Screens from left to right: Condor View of Jobs; PhEDEx Transfer quality; Hadoop Status Page; MyOSG Site Status; CMS Dashboard Job Status; Nagios Monitoring of Nebraska Cluster; CMS Event Display of November 7 Beam Scrape Event; OSG Resource Verification Monitoring of US CMS Tier-2 Sites HadoopViz Visualization of Packet Movement
Once the data is stored at a Tier-2, physicists need to be able to analyze it to make their discoveries. The platform for this task is Linux. For the sake of standardization, most of the development occurs on Red Hat Enterprise-based distributions. Both CERN and FNAL have their own Linux distributions but add improvements and customizations into the Scientific Linux distribution. The Tier-2 at Nebraska runs CentOS as the primary platform at our site.
With data files constructed to be about 2GB in size and data sets currently hovering in the low terabyte range, full data set analysis on a typical desktop is problematic. A typical physics analysis will start with coding and debugging taking place on a single workstation or small Tier-3 cluster. Once the coding and debugging phase is completed, the analysis is run over the entire data set, most likely at a Tier-2 site. Submitting an analysis to a grid computing site is not easy, and the process has been automated with software developed by CMS called CRAB (CMS Remote Analysis Builder).
To create a user's jobs, CRAB queries the CMS database at CERN that contains the locations where the data is stored globally. CRAB constructs the grid submission scripts. Users then can submit the entire analysis to an appropriate grid resource. CRAB allows users to query the progress of their jobs and request the output to be downloaded to their personal workstations.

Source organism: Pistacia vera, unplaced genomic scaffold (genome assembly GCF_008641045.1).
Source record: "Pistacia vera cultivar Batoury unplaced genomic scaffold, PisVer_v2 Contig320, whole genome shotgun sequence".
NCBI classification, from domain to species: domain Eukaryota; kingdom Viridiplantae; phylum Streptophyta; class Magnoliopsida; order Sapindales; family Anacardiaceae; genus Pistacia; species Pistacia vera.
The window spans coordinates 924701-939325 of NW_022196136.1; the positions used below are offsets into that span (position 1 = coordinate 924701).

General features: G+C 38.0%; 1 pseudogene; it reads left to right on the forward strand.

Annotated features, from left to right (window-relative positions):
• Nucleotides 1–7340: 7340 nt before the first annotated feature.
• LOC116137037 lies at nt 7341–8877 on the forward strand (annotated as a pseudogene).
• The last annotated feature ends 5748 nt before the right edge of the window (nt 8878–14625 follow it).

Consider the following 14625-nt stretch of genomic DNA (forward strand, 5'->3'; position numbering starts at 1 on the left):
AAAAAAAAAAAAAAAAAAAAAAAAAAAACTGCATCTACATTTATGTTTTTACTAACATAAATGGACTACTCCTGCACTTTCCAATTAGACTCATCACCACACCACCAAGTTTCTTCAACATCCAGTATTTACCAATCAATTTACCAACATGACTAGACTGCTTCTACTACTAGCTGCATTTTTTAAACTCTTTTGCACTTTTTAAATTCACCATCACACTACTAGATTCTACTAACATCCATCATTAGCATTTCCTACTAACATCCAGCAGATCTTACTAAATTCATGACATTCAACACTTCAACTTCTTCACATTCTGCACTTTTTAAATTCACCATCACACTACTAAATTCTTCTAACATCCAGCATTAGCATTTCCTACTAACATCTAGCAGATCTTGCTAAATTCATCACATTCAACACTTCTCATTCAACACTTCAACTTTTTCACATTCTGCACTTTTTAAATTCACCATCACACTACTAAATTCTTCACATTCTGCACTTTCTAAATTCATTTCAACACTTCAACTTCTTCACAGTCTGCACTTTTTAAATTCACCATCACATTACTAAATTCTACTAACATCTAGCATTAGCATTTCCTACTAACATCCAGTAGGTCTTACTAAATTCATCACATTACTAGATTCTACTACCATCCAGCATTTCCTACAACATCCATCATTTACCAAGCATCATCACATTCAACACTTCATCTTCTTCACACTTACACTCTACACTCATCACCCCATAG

CRAB can direct output to the Tier-2 storage itself. Each CMS user is allowed 1 terabyte of space on each Tier-2 site for the non-archival storage of each user's analysis output. Policing the storage used by scientists is a task left to the Tier-2 sites. HDFS's quota functionality gives the Nebraska Tier-2 administrators an easily updated tool to limit the use of analysis space automatically.
Figure 3 shows a simulated event seen through CMS, and Figure 4 shows an actual record event.
Figure 3. How a physicist sees CMS—this is the event display of a single simulated event.
Figure 4. An actual recorded event from CMS—this event shows radiation and charged particles spilling into the detector from the beam colliding with material in the beam pipe.
A Grateful Conclusion
The LHC will enable physicists to investigate the inner workings of the universe. The accelerator and experiments have been decades in design and construction. The lab is setting new benchmarks for energetic particle beams. Everyone I talk to about our work seems to get glossy-eyed and complain that it is just too complex to comprehend. What I want to do with this quick overview of the computing involved in the LHC is tell the Linux community that the science being done at the LHC owes a great deal to the contributors and developers in the Open Source community. Even if you don't know your quark from your meson, your contributions to open-source software are helping physicists at the LHC and around the world.